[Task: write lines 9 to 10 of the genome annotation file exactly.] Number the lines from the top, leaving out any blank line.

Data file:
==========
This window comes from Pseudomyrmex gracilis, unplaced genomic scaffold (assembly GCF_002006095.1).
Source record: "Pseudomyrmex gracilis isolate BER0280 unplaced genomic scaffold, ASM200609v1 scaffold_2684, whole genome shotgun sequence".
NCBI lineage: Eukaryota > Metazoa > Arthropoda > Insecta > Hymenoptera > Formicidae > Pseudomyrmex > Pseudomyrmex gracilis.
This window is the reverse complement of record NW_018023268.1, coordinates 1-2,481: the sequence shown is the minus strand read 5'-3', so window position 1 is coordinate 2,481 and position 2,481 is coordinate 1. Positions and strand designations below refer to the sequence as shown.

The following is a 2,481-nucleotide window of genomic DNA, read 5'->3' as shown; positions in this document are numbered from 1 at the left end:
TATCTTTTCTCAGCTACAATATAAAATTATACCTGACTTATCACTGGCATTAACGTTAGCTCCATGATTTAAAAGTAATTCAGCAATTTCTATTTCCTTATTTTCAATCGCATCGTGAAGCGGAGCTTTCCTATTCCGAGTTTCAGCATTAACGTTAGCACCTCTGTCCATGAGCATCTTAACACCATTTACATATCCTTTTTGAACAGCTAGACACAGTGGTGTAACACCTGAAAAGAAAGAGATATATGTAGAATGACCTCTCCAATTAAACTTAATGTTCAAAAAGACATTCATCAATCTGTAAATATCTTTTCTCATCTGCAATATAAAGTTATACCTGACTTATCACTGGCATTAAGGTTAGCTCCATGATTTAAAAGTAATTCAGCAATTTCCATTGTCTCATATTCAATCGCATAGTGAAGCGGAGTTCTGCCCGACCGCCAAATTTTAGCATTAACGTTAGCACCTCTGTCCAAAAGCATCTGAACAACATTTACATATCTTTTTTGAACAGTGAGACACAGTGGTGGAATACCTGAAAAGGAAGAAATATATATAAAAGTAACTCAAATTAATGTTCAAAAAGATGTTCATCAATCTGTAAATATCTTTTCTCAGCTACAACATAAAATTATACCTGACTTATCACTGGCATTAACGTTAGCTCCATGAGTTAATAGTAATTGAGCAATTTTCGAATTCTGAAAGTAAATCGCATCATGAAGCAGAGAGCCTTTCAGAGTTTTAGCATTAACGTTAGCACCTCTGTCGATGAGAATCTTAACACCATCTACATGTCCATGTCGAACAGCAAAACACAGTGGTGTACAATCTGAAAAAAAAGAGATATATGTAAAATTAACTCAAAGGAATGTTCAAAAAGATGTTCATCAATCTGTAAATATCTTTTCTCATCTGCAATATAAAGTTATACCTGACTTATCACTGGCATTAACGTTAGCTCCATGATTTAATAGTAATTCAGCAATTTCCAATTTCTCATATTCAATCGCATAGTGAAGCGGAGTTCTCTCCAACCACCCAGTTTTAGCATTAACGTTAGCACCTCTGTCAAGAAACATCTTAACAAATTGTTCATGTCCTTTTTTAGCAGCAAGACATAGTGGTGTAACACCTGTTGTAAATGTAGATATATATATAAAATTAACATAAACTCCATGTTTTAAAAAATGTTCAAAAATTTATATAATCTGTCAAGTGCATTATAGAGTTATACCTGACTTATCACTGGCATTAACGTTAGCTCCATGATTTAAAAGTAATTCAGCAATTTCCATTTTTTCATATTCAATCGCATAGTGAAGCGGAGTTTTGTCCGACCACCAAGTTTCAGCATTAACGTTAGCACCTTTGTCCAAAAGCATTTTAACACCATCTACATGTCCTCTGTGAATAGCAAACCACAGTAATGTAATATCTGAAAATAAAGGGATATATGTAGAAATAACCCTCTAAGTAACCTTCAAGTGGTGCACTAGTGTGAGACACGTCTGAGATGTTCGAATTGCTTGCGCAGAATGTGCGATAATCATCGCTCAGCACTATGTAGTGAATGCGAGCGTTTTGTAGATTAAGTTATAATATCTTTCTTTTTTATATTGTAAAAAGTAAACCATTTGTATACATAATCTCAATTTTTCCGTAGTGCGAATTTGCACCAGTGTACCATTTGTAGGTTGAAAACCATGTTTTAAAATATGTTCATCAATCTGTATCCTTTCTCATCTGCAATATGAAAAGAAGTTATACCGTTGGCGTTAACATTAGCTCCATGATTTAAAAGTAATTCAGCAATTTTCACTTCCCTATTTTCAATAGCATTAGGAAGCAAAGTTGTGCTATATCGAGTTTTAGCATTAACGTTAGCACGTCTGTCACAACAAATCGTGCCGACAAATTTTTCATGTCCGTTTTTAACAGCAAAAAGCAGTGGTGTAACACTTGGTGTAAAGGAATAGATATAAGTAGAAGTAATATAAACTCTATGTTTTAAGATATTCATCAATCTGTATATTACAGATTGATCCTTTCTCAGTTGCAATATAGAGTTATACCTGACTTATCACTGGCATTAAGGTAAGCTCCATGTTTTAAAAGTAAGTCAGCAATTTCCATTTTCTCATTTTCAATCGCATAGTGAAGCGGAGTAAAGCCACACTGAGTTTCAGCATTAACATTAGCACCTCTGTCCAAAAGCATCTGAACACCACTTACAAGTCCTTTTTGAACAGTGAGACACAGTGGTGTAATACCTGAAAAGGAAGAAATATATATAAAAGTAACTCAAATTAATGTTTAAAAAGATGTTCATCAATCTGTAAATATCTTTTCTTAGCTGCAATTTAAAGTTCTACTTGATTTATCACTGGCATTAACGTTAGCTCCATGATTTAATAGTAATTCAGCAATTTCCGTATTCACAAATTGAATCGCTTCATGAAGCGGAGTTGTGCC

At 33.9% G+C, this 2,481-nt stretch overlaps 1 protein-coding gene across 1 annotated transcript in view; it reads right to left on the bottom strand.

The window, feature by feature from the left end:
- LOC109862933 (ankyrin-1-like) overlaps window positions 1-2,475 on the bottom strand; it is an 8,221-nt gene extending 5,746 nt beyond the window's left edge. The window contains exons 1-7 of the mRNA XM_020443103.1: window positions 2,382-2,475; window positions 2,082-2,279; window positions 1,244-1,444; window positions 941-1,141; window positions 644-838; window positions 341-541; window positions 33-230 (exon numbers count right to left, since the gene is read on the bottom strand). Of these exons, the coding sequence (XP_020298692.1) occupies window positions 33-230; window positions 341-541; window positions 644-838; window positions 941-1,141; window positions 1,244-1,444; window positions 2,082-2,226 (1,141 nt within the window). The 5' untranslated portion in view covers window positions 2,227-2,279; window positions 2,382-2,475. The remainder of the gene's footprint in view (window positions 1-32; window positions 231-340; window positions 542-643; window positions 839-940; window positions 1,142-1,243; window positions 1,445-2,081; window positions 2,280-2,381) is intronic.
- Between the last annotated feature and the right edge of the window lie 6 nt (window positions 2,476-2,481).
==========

- LOC109862933 (ankyrin-1-like) overlaps window positions 1-2,475 on the bottom strand; it is an 8,221-nt gene extending 5,746 nt beyond the window's left edge. The window contains exons 1-7 of the mRNA XM_020443103.1: window positions 2,382-2,475; window positions 2,082-2,279; window positions 1,244-1,444; window positions 941-1,141; window positions 644-838; window positions 341-541; window positions 33-230 (exon numbers count right to left, since the gene is read on the bottom strand). Of these exons, the coding sequence (XP_020298692.1) occupies window positions 33-230; window positions 341-541; window positions 644-838; window positions 941-1,141; window positions 1,244-1,444; window positions 2,082-2,226 (1,141 nt within the window). The 5' untranslated portion in view covers window positions 2,227-2,279; window positions 2,382-2,475. The remainder of the gene's footprint in view (window positions 1-32; window positions 231-340; window positions 542-643; window positions 839-940; window positions 1,142-1,243; window positions 1,445-2,081; window positions 2,280-2,381) is intronic.
- Between the last annotated feature and the right edge of the window lie 6 nt (window positions 2,476-2,481).